The government has formally responded to its consultation on early exit charges and transfers but what does it mean for schemes?
Much of the government’s formal response to its consultation on early exit fees and pensions transfers was unsurprising.
Trust-based schemes will be expected to mirror the cap on exit fees that will be decided by the FCA. On top of that there will be more requirements for trustees around reporting on transfers. (For more on this see sister magazine Engaged Investor’s trustee checklist).
Perhaps most interesting was the mooting of a potential ‘whitelist’ of approved pension providers.
The response recognised “the enthusiasm of many respondents” for such a move, whilst also noting that significant work would have to be done in establishing who those trusted providers might be.
It said: “The government has carefully considered the implications of establishing such a whitelist, which would require not only a rigorous quality assurance process but also regular monitoring of trust-based schemes. Any action now would have to operate within the current regulatory framework.”
The government has carefully considered the implications of establishing such a whitelist”
Darren Philp, director of policy and market engagement at B&CE welcomed the move. He said: “We need to speed up transfers, yes, but in the back of everyone’s minds will be pension scams and liberation.”
He argued that for many schemes, particularly those at the smaller end of the scale, doing the due diligence to ensure that the potential recipient of the funds is trustworthy can be tough going.
However, he cautioned that any whitelist would need to be carefully and regularly monitored.
This is particularly true in the mastertrust market, an area where the government is already trying to improve standards.
We need to speed up transfers, yes, but in the back of everyone’s minds will be pension scams and liberation”
Indeed, in the section of the document focusing on a possible whitepaper the government confirmed that more would need to be done to regulate mastertrust governance before a list could be possible.
The document said: ”The government is however currently considering the underlying issue of whether there is a need for increased supervision of trust-based providers, particularly for those multi-employer occupational pension schemes known as ’master trusts’ which have been set up to support automatic enrolment.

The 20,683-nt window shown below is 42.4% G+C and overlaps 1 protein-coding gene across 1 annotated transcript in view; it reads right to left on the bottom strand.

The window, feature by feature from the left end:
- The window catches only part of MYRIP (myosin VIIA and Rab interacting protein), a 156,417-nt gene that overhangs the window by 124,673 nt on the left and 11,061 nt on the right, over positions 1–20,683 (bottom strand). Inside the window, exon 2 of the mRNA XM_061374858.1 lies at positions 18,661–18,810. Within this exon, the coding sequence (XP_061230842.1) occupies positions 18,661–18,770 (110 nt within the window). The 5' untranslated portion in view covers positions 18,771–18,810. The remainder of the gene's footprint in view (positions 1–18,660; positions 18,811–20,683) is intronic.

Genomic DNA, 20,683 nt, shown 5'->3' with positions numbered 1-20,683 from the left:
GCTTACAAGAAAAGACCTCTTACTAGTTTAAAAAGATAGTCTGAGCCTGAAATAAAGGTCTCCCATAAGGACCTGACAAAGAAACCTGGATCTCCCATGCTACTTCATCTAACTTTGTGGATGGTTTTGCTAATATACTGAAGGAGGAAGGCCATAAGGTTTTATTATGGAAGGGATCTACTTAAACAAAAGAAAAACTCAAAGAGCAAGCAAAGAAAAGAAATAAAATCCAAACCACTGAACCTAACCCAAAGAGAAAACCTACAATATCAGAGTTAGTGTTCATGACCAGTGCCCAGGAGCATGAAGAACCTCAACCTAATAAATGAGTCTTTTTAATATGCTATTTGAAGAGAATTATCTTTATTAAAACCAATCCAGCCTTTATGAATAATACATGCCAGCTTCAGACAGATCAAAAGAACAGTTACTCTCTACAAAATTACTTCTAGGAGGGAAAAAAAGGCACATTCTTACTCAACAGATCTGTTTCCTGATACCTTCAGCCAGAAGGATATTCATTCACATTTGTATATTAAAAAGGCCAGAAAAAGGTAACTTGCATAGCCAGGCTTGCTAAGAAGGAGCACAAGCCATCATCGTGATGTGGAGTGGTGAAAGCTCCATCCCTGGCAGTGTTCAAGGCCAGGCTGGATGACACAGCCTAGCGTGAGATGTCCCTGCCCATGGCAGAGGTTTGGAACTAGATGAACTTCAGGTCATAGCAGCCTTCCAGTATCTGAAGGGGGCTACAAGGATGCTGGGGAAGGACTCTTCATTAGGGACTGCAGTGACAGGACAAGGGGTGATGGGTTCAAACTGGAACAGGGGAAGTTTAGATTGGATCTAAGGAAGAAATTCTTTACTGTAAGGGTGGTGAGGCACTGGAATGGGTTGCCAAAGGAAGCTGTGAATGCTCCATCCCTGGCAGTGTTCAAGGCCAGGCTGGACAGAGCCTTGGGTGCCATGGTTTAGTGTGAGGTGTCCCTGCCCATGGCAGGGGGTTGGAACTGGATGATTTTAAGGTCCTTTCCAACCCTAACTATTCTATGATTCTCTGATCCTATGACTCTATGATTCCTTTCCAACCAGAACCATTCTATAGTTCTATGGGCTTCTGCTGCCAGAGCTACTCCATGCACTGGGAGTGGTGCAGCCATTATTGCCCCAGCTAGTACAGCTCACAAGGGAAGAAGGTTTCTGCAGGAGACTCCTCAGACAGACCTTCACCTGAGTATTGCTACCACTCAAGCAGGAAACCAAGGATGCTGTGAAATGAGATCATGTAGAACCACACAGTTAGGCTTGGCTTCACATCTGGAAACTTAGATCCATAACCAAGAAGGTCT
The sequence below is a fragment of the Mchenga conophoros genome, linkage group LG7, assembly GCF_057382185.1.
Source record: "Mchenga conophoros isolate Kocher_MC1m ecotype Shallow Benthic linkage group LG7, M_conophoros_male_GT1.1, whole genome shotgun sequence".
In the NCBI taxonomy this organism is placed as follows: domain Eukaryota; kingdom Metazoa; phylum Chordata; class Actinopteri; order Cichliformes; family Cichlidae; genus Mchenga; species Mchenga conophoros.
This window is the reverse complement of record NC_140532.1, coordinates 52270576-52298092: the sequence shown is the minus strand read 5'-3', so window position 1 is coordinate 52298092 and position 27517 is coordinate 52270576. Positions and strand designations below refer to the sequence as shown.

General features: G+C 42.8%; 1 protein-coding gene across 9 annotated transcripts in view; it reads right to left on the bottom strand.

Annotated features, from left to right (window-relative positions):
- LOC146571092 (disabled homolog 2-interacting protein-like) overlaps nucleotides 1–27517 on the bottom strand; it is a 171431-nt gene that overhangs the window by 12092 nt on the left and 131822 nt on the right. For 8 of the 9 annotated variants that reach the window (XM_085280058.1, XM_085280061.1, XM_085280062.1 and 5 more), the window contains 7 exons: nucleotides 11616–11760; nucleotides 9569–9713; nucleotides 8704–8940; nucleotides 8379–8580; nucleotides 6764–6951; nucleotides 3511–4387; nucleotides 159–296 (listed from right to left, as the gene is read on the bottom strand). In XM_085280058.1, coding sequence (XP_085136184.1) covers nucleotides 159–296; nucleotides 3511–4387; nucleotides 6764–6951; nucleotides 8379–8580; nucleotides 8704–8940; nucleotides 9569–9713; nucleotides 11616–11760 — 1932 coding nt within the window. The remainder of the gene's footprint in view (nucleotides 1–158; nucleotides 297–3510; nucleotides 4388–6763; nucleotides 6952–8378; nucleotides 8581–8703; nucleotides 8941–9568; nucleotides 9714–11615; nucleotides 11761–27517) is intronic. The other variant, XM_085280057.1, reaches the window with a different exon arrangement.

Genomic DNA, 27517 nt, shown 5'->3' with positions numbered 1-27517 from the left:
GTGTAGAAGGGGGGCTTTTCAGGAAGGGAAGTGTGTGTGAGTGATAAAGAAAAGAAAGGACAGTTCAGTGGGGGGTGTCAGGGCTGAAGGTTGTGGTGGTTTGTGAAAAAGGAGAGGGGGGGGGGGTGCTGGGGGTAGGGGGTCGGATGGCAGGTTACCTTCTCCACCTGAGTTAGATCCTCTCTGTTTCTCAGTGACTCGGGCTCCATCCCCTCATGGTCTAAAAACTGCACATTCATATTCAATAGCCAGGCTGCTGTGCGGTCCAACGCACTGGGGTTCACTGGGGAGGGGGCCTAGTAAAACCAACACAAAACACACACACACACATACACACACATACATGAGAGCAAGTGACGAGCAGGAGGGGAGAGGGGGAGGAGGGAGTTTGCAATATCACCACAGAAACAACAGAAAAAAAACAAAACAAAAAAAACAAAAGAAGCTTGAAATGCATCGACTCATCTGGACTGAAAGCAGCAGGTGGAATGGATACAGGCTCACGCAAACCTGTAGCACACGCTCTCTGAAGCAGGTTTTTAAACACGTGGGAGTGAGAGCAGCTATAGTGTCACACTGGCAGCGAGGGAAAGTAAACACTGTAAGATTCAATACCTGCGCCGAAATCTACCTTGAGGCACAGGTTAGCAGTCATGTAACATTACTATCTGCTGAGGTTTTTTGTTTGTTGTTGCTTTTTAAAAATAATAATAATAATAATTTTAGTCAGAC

“This work, to review how any strengthened quality assurance process might be achieved, would form an important foundation for any future whitelist, and the government will continue to develop its thinking in this area over the course of the year.”
This puts pressure (probably intentionally) on master trusts to secure the master trust assurance framework”
Tom Barton. a pensions partner at law firm Pinsent Masons, argued that this will put more pressure on mastertrusts to complete the mastertrust assurance framework.
’He explained: “A whitelist of ’trusted’ receiving schemes of a certain quality [is on the cards] – which puts pressure (probably intentionally) on master trusts to secure the master trust assurance framework if they want to play in the transfer space.”
However, Philp cautions that the mastertrust assurance framework is a low barrier to entry and does not guarantee that a scheme will stand the test of time. He said: “Regulators and government need to get a grip on this sector… The Mastertrust Assurance Framework only gets you 50% of the way.”
If the government can overcome the barriers to creating a list, it would certainly help safeguard consumer interest.
Gareth Shaw, head of consumer affairs at Saga Investments, commented: “This will reduce the risk of consumers being ripped off and transferred into products designed to defraud them of their money.”
Regulators and government need to get a grip on this sector”
The Pensions and Lifetime Savings Association is also backing the creation of a whitelist. Director of external affairs, Graham Vidler said:
“We will continue to push the government on whitelisting – certifying in advance that all participants in a transfer are legitimate pension schemes and not financial criminals.
”Making transfers safer opens the door to making them much, much faster and also reduces costs. We are particularly glad to see the government’s commitment in their response to consider this further.”